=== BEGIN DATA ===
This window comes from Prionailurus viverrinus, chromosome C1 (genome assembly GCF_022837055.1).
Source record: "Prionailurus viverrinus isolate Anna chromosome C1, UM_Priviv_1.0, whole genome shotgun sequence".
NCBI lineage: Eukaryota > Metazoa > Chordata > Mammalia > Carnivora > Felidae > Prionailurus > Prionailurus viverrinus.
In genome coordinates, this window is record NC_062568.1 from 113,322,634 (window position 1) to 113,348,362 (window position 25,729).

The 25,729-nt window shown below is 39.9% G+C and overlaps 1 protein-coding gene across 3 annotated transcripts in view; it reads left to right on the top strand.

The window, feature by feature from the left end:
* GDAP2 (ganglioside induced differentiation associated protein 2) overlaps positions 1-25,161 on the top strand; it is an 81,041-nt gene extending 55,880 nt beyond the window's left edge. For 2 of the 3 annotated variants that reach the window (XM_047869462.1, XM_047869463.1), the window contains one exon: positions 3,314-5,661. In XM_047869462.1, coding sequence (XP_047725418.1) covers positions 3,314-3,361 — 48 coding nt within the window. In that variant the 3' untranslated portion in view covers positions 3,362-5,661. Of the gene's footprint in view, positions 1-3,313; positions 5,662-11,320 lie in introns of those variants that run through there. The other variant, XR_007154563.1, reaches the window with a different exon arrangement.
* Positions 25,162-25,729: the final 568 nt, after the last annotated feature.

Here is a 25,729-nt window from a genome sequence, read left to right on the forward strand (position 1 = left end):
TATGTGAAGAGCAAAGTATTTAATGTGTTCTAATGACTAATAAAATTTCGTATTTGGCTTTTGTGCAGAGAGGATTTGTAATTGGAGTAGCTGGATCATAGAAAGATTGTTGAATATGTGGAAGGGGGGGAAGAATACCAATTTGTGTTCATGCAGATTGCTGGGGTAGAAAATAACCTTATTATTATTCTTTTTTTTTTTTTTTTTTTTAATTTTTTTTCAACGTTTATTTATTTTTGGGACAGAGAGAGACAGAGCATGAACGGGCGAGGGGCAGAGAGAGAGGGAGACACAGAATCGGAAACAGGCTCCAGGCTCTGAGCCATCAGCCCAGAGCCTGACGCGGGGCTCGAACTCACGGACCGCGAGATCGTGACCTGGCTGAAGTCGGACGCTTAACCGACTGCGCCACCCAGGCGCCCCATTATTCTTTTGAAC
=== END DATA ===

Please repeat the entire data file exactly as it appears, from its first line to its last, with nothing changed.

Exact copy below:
This window comes from Prionailurus viverrinus, chromosome C1 (genome assembly GCF_022837055.1).
Source record: "Prionailurus viverrinus isolate Anna chromosome C1, UM_Priviv_1.0, whole genome shotgun sequence".
NCBI lineage: Eukaryota > Metazoa > Chordata > Mammalia > Carnivora > Felidae > Prionailurus > Prionailurus viverrinus.
In genome coordinates, this window is record NC_062568.1 from 113,322,634 (window position 1) to 113,348,362 (window position 25,729).

The 25,729-nt window shown below is 39.9% G+C and overlaps 1 protein-coding gene across 3 annotated transcripts in view; it reads left to right on the top strand.

The window, feature by feature from the left end:
* GDAP2 (ganglioside induced differentiation associated protein 2) overlaps positions 1-25,161 on the top strand; it is an 81,041-nt gene extending 55,880 nt beyond the window's left edge. For 2 of the 3 annotated variants that reach the window (XM_047869462.1, XM_047869463.1), the window contains one exon: positions 3,314-5,661. In XM_047869462.1, coding sequence (XP_047725418.1) covers positions 3,314-3,361 — 48 coding nt within the window. In that variant the 3' untranslated portion in view covers positions 3,362-5,661. Of the gene's footprint in view, positions 1-3,313; positions 5,662-11,320 lie in introns of those variants that run through there. The other variant, XR_007154563.1, reaches the window with a different exon arrangement.
* Positions 25,162-25,729: the final 568 nt, after the last annotated feature.

Here is a 25,729-nt window from a genome sequence, read left to right on the forward strand (position 1 = left end):
TATGTGAAGAGCAAAGTATTTAATGTGTTCTAATGACTAATAAAATTTCGTATTTGGCTTTTGTGCAGAGAGGATTTGTAATTGGAGTAGCTGGATCATAGAAAGATTGTTGAATATGTGGAAGGGGGGGAAGAATACCAATTTGTGTTCATGCAGATTGCTGGGGTAGAAAATAACCTTATTATTATTCTTTTTTTTTTTTTTTTTTTTAATTTTTTTTCAACGTTTATTTATTTTTGGGACAGAGAGAGACAGAGCATGAACGGGCGAGGGGCAGAGAGAGAGGGAGACACAGAATCGGAAACAGGCTCCAGGCTCTGAGCCATCAGCCCAGAGCCTGACGCGGGGCTCGAACTCACGGACCGCGAGATCGTGACCTGGCTGAAGTCGGACGCTTAACCGACTGCGCCACCCAGGCGCCCCATTATTCTTTTGAAC